If I pass 300 words, then great! I can stop. But I generally write more by the time the half-hour of my Splurge is up -- and you never know when you'll clunk out that 450! And when you're writing more than 300 words each day, it adds up very quickly, and after a few days you've got yourself more than 1,000 words, and was it really that hard? Not if you can keep to your schedule.

But I've been over this! Schedules always get ruined by Real Life! So it has to be adaptable. If there's something ON at 5:00, I'll have to move my schedule for that day to perhaps 8:00 - 9:00.

And the all-important lesson I learnt the hard way: If you miss a day, don't you dare think you have to make up for it the next day along with that day's words. No. Continue as if you hadn't missed the day before. Write your 300 words for today. And the next day, write for that day. Your conscience will be thankful. There's nothing more self-destructive than thinking you have to write more to make up for something. It forces an illusion of failure on you.

Keep it manageable, and keep it consistent.

If you've been having troubles finishing your novel, or need help finishing any novel or short story, or you just want to be more productive, I highly recommend you read more of Timothy Hallinan's website and see what you can do for yourself.

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Writers' Tools: The Notepad

When you've been using a computer to type up your manuscript for weeks, months or years, you can get desensitised to the power. You can make it look all pretty and professional, double spacing, page number, novel name and surname at the top right, 1-inch margins. Or maybe you feel like you can write better if what you have in front of you looks like a book. You change the page size and narrow the line-spacing to back to one. You add an italicised title to the top of the page and page numbers to the bottom, change the centring to "justified", format the chapter headings and add acknowledgements, a map, a quote, a copyright page, a title page and a contents page to the front, and an author bio at the back.

I've done most of these things.

But generally I stick to the manuscript style, which I'm sure will come in handy when it comes time for me to enter revisions.

However, all this computerness can become a bit much. There's a little too much power in the works, and you don't get slapped for going back and changing something – and you should get slapped, especially if it means you're working on a single sentence for more than two minutes.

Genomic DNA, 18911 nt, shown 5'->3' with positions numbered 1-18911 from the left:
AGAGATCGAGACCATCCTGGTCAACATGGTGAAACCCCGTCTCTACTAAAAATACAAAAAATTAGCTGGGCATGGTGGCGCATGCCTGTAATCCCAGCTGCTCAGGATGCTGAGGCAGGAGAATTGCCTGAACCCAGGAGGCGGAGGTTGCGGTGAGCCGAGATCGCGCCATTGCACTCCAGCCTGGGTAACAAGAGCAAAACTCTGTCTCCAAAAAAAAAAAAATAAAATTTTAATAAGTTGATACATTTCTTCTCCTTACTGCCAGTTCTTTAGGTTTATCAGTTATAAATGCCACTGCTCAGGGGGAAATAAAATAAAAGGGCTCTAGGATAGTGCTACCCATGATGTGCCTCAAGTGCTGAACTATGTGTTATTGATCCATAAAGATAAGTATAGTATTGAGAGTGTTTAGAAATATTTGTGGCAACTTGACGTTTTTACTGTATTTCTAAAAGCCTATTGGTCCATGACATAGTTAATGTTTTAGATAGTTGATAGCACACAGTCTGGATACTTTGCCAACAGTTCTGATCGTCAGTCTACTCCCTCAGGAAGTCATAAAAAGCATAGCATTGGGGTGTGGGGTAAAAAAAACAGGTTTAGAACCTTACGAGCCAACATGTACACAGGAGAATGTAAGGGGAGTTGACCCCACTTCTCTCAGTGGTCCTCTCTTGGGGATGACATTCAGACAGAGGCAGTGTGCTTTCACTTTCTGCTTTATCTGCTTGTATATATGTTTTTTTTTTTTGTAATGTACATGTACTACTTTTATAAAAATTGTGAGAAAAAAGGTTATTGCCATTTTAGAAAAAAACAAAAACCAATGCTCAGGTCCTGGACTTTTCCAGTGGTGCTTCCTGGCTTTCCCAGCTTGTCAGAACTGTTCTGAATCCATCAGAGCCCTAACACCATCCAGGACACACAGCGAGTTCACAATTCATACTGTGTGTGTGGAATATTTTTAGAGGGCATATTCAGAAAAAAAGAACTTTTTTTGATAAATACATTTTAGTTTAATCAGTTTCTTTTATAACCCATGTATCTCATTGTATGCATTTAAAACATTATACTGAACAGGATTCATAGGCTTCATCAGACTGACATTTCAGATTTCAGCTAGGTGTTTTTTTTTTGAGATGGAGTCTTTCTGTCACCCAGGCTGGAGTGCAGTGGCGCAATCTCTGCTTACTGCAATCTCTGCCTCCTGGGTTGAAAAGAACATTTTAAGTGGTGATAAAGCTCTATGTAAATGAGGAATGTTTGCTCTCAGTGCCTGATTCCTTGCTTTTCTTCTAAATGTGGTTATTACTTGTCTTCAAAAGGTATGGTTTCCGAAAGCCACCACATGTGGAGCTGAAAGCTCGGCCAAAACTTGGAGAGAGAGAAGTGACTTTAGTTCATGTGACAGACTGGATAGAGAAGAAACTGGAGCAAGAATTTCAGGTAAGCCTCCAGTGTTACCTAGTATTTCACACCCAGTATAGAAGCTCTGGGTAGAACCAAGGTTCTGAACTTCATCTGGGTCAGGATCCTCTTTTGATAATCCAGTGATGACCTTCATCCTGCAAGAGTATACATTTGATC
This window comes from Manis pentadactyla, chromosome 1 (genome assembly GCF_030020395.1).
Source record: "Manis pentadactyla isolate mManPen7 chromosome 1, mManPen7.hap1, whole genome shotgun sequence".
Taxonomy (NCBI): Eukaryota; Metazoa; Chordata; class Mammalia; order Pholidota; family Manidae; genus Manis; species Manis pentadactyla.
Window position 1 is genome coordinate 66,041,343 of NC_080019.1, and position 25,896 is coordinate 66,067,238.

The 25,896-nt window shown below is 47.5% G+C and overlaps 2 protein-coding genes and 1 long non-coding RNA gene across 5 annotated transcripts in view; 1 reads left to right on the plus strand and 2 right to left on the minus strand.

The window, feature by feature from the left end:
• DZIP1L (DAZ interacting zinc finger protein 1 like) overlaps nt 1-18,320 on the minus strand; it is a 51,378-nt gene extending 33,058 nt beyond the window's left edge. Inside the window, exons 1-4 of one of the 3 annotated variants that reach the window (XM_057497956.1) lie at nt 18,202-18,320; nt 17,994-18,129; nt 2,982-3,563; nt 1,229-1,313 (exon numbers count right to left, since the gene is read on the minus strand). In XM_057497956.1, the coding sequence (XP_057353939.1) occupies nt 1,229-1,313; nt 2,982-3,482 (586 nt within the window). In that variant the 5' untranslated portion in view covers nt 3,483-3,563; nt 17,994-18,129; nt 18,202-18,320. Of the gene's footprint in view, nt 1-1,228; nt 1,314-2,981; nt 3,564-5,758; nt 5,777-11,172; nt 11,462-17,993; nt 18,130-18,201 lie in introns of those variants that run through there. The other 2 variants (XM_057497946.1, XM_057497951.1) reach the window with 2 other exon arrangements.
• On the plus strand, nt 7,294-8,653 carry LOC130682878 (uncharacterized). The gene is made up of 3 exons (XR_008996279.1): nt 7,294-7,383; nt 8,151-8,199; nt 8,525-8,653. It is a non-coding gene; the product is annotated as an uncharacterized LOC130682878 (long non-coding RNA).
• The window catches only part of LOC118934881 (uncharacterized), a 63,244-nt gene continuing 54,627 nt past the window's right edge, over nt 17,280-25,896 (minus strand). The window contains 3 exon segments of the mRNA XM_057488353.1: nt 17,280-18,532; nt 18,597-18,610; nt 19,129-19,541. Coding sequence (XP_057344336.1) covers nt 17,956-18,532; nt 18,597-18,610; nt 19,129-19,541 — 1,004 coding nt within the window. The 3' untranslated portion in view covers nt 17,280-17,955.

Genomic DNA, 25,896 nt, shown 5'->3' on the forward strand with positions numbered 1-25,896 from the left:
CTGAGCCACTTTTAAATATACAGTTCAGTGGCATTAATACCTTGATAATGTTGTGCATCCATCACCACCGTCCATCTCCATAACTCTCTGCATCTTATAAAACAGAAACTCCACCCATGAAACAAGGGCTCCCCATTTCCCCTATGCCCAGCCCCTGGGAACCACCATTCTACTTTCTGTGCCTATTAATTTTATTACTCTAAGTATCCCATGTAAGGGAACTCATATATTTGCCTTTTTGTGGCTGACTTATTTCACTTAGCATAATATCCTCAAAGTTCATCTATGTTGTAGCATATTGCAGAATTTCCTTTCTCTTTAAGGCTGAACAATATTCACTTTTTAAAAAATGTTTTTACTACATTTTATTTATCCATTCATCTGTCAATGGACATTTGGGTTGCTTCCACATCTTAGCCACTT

I strongly feel that writing and editing should be kept separate. When you're writing, you should get into a flow and let the scene unfold at your fingertips. Stopping to edit each sentence will stop this flow. Now, this probably isn't a problem for everyone, but if you're a pedant like me, and want to get the sentence just right before moving on – then you need help. I'm going to refer you to Dr. Wicked. For more on his program, see my post here.

Enter the notepad.

The point of this nifty little thing is to get you away from all that unnecessary power. With great power comes great responsibility. I know I'm not responsible enough to stop myself from going back to edit sentences and paragraphs when I should be getting into the flow. That's not so easy when you can't just backspace and write it again. It actually takes physical effort to cross something out, and that means when you do go back and edit something on your notepad, you probably actually need to. And of course, the point here isn't to be neat and prettyful. You want to get into a flow, and you can help yourself to do that by taking out a notepad and getting rid of those obstacles and the resposibility that comes with power. Save the colours for when you type out what you wrote.

Also, notepads make you feel all writerly!

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Welcome to The Dark Corner of the Mind. My name is Ryan Sullivan and my aim with this blog is to help others with their own writing, as well as to make note of some of my own writing endeavours.

Here at The Dark Corner, Real Life is both our best friend and our worst enemy. Look to him for inspiration, but don't let him get in the way too much.